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We believe that there will be relocation of supply chain from China to other countries, triggered by Covid-19

For the past two decades China was serving as production hub for companies in multiple industries globally. In early 2020, with the diffusion of COVID-19 from China to the US and rest of the world, global manufacturers planned to alter their supply chains to reduce less dependence on China. These countries announced or planned to move out from China in the next 2-3 years. The companies look forward to manufacturing hubs other than China, such as Vietnam, Thailand, Philippines, India, CEE and Mexico, especially; as the pandemic was already prompting a rethink among businesses as they sought to mitigate supply shocks from any future events of a similar scale. Moreover, these countries are also putting their best foot forward and announcing plans to lure these companies looking for a re-location. We identified the Chinese sectors most affected by this sudden shift as well the countries to be benefited due to the same; reaching interesting conclusions around this sudden outburst (of Covid-19) being a triggering factor over other reasons accumulating over the past couple of years as outlined in our analysis.

At a Glance –


of Supply chain leaders moved business out of China or Plan to do so by 2023

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The Full Story - 


(Drivers for the shift)

For more than two decades China has been the supplier to global OEMs for electronic and electrical devices, consumer goods, technology and hardware. The finely tuned global supply chain is built on a foundation of lean manufacturing principles which work to provide high quality parts at the lowest costs. While studying the macro-economics of Chinese trade for last 5 years, we discovered that the manufacturing companies were planning to leave China and planned to shift partially or in a phased manner driven by the following drivers accumulating over the years (Exhibit 1).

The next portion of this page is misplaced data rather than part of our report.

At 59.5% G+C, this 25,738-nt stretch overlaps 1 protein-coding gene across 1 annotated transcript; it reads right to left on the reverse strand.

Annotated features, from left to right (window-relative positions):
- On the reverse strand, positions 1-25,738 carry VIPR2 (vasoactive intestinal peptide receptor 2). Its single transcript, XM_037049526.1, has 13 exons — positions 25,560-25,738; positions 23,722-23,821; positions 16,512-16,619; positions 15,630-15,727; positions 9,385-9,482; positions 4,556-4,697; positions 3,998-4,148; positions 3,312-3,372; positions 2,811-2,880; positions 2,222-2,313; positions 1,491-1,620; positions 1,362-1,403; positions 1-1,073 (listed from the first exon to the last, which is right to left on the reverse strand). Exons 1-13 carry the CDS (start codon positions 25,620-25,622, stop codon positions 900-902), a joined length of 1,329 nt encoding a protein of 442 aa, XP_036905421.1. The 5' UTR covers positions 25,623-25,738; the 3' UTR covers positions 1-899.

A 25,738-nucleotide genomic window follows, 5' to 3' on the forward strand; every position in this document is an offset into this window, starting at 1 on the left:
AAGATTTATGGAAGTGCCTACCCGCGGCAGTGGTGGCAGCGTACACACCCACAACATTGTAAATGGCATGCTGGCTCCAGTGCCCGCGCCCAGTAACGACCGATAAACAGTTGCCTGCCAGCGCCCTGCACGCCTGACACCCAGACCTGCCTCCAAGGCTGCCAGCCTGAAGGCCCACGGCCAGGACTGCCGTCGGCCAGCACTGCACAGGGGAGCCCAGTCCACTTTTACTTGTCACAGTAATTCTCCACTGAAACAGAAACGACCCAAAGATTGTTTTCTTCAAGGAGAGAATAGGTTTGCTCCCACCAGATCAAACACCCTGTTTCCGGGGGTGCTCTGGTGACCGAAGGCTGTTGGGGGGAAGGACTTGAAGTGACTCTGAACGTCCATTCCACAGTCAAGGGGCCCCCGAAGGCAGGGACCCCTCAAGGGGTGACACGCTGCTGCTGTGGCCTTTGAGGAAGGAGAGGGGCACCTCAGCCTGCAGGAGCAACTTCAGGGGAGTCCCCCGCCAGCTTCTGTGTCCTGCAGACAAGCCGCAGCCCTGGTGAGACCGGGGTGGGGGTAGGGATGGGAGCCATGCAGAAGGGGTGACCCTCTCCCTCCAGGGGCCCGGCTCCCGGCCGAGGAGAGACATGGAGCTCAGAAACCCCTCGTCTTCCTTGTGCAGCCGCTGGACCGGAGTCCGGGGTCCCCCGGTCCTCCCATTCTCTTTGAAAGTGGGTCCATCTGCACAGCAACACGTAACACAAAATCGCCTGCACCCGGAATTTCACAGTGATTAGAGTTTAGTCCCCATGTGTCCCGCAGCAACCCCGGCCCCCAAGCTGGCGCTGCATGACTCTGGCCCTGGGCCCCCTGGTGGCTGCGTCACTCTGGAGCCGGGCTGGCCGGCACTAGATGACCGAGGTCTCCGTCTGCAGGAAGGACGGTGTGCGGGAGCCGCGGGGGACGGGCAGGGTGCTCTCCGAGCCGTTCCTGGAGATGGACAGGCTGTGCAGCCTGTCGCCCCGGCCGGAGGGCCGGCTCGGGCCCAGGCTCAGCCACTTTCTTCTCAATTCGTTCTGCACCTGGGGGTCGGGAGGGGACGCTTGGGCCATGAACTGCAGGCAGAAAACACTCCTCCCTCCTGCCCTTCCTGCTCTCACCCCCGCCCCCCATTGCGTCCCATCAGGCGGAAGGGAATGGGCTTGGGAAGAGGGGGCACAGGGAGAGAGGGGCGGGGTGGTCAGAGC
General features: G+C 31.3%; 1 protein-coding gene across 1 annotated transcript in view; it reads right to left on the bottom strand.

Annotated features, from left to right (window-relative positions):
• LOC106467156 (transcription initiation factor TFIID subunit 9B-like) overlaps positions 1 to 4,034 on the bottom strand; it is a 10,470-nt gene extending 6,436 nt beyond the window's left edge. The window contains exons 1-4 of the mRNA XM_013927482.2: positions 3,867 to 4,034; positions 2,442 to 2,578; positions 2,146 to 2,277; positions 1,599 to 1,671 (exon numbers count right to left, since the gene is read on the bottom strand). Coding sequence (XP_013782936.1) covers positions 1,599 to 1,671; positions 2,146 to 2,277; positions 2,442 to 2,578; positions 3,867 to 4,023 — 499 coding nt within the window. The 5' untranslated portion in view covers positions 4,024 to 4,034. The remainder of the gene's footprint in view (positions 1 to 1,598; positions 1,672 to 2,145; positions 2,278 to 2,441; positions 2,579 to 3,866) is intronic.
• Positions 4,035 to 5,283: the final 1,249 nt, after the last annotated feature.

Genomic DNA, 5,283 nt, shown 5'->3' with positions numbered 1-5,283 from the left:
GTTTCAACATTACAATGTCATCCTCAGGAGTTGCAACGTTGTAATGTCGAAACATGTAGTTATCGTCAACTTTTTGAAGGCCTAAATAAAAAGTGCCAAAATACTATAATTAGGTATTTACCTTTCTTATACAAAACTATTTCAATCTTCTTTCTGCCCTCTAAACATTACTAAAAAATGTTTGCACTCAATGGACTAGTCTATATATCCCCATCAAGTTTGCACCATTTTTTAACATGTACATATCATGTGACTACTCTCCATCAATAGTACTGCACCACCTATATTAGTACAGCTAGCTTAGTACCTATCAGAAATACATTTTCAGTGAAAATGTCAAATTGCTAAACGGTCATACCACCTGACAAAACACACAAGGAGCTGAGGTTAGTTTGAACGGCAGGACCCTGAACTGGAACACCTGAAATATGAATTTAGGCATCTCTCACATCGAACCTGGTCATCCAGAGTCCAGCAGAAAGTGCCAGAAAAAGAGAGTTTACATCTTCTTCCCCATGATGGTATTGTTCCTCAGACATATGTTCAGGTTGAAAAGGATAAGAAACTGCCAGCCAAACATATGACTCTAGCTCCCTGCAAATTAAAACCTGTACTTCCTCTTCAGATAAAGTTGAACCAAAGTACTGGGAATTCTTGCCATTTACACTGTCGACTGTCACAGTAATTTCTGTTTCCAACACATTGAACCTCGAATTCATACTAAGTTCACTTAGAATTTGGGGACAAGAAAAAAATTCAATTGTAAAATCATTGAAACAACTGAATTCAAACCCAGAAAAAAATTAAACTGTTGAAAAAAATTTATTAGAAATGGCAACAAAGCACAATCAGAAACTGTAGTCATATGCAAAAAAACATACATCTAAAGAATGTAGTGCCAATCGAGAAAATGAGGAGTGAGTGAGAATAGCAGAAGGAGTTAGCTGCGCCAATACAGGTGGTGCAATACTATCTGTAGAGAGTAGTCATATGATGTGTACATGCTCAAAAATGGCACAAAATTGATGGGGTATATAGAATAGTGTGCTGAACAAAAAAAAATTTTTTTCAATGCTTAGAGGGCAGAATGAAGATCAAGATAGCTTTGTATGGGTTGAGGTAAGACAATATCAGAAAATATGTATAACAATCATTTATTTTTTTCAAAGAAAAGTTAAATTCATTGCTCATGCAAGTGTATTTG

Exhibit 1: Accumulating drivers for China exodus


◦ The shift originated due to the ever increasing Chinese labor cost, which was more than double as compared to other South East Asian countries. Also, within a decade, the growth of inward foreign direct investment (FDI) in China has been consistently declining, while manufacturing wages in China almost tripled (Exhibit 2a).

Exhibit 1: Accumulating drivers for China exodus


◦ The shifting was further accelerated by the ongoing US-China trade war, which intensified in latter half of 2019, when former President Trump announced tariffs on $370 billion of Chinese goods due to which the costs went high up by $100 million for some companies. Also, the companies desired to reduce much dependence and monopoly of China as operating factories were turning to be more expensive. By June 2019, more than 50 US companies reportedly pulled production out of China due to this trade war (Exhibit 2b).

Exhibit 1: Accumulating drivers for China exodus


• Our Results:

Covid-19 as the Triggering factor

◦ The undercurrent of disruptions in the Chinese supply monopoly was triggered by COVID-19. The finely tuned global supply chain, in early 2020, was ground to halt as countries temporarily shut down factories and other business in order to limit the spread of COVID-19, leaving manufacturers in the rest of the world without adequate stockpiles of components and other materials. Amidst all this, several media houses reported the global outburst against China and streamed news around the possibility of the leading manufacturing companies to shift their bases or suppliers from China to similar supplier countries (Exhibit 3).